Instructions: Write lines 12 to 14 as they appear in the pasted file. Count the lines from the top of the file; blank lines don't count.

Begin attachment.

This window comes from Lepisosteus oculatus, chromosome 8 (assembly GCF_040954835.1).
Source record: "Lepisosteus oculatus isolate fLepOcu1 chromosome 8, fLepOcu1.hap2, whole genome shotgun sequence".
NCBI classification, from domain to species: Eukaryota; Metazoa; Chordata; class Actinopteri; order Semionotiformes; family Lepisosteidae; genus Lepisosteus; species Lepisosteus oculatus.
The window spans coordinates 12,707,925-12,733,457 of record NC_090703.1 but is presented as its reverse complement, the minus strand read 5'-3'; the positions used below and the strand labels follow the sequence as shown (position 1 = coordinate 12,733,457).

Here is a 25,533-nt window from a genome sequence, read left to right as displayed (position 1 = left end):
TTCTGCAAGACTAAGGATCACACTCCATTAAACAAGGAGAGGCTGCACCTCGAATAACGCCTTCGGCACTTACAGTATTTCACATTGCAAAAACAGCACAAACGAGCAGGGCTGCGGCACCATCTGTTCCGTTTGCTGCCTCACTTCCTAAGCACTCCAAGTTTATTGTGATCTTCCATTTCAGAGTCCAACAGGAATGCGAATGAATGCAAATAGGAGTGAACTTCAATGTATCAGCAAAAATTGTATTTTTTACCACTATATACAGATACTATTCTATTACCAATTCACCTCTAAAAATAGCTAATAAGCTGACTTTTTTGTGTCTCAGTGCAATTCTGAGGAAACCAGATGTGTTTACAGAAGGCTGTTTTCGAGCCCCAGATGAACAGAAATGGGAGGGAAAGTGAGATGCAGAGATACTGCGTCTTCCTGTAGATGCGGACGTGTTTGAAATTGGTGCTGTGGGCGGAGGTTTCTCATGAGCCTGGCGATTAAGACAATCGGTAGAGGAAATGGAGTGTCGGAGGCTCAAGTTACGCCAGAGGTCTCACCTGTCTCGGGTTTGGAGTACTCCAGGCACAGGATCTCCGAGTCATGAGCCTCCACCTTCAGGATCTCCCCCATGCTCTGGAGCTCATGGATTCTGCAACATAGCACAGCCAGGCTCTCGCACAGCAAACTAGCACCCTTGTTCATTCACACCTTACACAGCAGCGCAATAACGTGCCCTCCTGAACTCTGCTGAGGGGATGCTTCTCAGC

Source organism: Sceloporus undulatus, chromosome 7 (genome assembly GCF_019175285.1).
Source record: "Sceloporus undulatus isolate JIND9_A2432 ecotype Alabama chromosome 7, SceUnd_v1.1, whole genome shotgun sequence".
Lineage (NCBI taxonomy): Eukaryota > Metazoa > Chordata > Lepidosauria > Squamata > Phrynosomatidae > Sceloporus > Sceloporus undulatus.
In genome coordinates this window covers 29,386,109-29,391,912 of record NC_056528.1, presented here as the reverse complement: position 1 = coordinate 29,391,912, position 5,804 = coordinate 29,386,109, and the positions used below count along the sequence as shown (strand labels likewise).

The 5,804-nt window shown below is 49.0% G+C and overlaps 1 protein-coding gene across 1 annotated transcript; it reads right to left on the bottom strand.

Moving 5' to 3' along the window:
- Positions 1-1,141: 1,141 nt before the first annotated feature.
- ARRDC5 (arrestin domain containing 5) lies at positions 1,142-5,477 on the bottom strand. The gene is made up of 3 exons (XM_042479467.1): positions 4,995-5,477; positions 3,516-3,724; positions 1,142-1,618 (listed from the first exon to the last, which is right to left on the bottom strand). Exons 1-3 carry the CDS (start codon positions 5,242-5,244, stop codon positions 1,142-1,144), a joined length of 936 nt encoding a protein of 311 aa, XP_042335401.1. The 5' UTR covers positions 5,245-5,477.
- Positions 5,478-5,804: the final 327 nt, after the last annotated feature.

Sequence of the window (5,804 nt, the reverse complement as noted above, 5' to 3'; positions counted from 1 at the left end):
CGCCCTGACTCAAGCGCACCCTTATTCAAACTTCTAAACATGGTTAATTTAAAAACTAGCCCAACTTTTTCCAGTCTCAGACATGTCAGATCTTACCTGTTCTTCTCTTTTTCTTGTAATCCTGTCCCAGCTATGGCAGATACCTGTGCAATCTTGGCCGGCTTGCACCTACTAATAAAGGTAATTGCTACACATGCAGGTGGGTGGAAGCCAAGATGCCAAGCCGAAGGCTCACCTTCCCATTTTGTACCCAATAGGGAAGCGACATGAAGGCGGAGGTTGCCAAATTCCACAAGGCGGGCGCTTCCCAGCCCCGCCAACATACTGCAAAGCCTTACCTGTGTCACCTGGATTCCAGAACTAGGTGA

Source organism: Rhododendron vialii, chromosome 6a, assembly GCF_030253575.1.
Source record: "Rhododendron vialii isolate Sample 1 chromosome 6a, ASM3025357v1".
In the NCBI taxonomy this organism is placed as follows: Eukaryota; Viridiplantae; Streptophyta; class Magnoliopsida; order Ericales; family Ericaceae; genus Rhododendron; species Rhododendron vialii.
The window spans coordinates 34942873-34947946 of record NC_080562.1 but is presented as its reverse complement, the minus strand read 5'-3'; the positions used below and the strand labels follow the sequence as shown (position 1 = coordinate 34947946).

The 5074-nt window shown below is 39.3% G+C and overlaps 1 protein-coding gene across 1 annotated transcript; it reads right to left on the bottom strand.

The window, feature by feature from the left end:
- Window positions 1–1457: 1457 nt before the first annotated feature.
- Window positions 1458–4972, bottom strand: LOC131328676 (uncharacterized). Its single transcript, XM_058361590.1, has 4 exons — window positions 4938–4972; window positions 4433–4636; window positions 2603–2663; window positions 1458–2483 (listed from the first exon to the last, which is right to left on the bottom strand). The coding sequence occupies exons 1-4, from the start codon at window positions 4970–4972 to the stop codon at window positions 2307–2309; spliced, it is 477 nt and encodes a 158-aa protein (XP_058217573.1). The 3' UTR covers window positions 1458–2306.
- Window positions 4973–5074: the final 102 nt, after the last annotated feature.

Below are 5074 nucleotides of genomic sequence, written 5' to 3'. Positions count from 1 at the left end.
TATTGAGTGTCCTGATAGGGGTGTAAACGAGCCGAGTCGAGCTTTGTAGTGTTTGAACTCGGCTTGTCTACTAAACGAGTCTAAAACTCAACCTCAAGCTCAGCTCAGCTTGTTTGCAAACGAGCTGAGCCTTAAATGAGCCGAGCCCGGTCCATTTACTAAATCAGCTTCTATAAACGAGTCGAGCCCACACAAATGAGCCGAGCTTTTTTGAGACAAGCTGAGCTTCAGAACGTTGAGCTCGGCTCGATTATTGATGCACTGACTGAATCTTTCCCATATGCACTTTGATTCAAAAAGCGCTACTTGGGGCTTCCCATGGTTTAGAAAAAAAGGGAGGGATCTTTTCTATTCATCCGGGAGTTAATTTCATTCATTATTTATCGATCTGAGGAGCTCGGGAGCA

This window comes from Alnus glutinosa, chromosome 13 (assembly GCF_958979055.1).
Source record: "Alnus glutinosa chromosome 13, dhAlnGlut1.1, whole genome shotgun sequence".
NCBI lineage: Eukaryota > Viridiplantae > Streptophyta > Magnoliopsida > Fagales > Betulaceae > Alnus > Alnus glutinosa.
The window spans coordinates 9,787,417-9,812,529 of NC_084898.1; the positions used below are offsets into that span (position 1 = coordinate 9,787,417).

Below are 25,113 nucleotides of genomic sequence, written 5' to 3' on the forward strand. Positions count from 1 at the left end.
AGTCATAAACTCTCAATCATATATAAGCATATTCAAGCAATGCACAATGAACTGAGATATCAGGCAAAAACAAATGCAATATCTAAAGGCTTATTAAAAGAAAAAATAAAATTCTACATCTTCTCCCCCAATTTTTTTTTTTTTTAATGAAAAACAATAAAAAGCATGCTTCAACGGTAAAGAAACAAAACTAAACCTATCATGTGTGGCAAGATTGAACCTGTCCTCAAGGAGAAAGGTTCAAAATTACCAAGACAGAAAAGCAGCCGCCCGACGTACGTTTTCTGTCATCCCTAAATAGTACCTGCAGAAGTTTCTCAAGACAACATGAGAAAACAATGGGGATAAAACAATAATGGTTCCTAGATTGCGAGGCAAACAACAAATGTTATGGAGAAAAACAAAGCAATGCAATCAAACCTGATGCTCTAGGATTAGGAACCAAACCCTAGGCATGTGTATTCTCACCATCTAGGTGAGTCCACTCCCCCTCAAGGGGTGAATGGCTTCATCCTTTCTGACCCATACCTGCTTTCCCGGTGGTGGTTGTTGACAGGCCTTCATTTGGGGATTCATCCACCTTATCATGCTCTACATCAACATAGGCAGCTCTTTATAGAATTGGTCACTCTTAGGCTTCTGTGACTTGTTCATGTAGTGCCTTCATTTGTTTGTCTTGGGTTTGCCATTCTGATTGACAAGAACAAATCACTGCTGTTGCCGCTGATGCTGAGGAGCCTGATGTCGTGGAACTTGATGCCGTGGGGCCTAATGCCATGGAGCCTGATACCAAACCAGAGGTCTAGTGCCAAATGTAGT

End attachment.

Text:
Moving 5' to 3' along the window:
- Positions 1-1,141: 1,141 nt before the first annotated feature.
- ARRDC5 (arrestin domain containing 5) lies at positions 1,142-5,477 on the bottom strand. The gene is made up of 3 exons (XM_042479467.1): positions 4,995-5,477; positions 3,516-3,724; positions 1,142-1,618 (listed from the first exon to the last, which is right to left on the bottom strand). Exons 1-3 carry the CDS (start codon positions 5,242-5,244, stop codon positions 1,142-1,144), a joined length of 936 nt encoding a protein of 311 aa, XP_042335401.1. The 5' UTR covers positions 5,245-5,477.